There’s no better learning about the wine business and the sommelier profession than talking with a sommelier. Every person in the industry has their own experiences, lessons learned, and tips to share, so you’ll learn something from everyone.
B.R. Franco is a certified sommelier by the Court of Master Sommeliers (CMS). After almost ten years of running wine programs in the restaurant and hospitality industry, including three Wine Spectator Award of Excellence programs, Franco moved on to wine education. In addition, he became an independent freelance food and wine writer. Here are his thoughts about a few topics we think might interest you.
How is sommelier pronounced? How do you say sommelier?
Sommelier is a French word that means wine steward or the person in charge of wine. It’s pronounced suh-mel-yay and rhymes with “every day.” Of course, many people now call us somms. Whenever I approach a table, I start with something like “Good evening, my name is Franco, and I’m the sommelier,” almost always followed by a ‘what’ face and a “huh?” and then I say, “I’m the wine guy!”. People get it right away, and I just broke the ice.
When I worked as a restaurant manager and sommelier, I introduced myself to the manager; when guests have a problem, they want to speak with the person in charge, not the wine guy, even if it’s the same person.
How much does it cost to become a sommelier?
Being a sommelier is free; it’s not that much a title but an occupation; it’s just a job. You’re the sommelier if you’re responsible for wine at a restaurant. I know sommeliers with no certifications who work at Michelin-starred restaurants.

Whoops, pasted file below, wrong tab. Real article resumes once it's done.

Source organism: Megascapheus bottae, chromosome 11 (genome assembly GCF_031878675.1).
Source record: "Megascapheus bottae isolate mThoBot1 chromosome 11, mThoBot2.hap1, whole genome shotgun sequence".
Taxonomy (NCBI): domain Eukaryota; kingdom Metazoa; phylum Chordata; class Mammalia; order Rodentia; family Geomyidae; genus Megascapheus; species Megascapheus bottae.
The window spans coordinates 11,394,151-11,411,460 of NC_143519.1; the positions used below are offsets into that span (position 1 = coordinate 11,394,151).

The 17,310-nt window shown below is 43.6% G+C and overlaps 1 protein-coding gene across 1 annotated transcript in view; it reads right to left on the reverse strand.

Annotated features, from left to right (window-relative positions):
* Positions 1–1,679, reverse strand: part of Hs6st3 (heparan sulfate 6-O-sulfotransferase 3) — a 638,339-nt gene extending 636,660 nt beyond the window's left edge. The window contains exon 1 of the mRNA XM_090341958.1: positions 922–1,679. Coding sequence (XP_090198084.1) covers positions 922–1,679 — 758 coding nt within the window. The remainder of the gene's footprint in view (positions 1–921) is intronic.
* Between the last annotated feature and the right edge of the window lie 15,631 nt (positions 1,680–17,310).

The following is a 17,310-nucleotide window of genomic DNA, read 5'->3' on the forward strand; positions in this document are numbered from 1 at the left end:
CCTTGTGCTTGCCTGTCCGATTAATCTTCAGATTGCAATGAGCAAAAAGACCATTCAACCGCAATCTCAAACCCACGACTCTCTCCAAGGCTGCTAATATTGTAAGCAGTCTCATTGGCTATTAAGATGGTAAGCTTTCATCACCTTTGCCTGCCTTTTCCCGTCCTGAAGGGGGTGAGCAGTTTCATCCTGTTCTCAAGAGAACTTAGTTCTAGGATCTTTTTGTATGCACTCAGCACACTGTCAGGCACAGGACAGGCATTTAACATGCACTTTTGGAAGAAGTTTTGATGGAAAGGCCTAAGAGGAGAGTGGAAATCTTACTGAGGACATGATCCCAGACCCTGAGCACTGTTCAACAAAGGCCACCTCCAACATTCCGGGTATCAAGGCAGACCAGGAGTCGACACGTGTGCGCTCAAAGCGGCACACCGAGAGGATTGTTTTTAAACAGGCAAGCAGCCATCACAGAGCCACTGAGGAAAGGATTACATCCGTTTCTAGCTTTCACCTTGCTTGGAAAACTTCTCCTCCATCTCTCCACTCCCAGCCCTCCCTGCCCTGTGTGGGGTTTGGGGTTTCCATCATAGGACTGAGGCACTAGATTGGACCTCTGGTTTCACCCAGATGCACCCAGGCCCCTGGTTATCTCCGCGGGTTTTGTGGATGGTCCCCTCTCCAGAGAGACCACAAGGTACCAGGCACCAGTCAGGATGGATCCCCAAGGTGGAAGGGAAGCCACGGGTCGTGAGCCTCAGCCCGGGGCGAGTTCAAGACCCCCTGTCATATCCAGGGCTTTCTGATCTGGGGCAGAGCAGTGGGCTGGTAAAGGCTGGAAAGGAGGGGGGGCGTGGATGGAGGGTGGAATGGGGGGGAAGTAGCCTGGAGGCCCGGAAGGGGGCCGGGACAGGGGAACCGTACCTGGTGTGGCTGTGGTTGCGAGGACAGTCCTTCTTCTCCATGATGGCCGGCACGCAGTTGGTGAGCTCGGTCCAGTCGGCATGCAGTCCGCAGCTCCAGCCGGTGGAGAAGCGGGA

Of course, if you want to get a better job or work at a high-standard establishment, you might want to get certified as a somm. There are plenty of schools and programs to earn a sommelier degree, and not all of them are as expensive as you might think. Many people attend classes for a year and get certified internationally. Others pay for the examination, as with the Court of Master Sommeliers.
The problem with just taking the exam is that almost everyone has to take each exam multiple times. I found that out the hard way. It is better to take a wine course and then take the sommelier exam. I wish I had done that.
How to become a sommelier?
To become a sommelier, you have to master three aspects of wine: tasting, service, and theory: a deep understanding of the world of wine. Tasting takes practice and guidance; joining a serious wine tasting group is good. You learn service on the floor, like a server; the more time you spend taking care of guests, the better you get at it.
Some institutions like the Court or the Wine & Spirit Education Trust have different levels you can gradually achieve, but they’re not mandatory to become a somm in a restaurant. What’s expensive is that you never stop learning; the world of wine changes fast, and you have to be up to date. You have to taste many wines, and that might get expensive.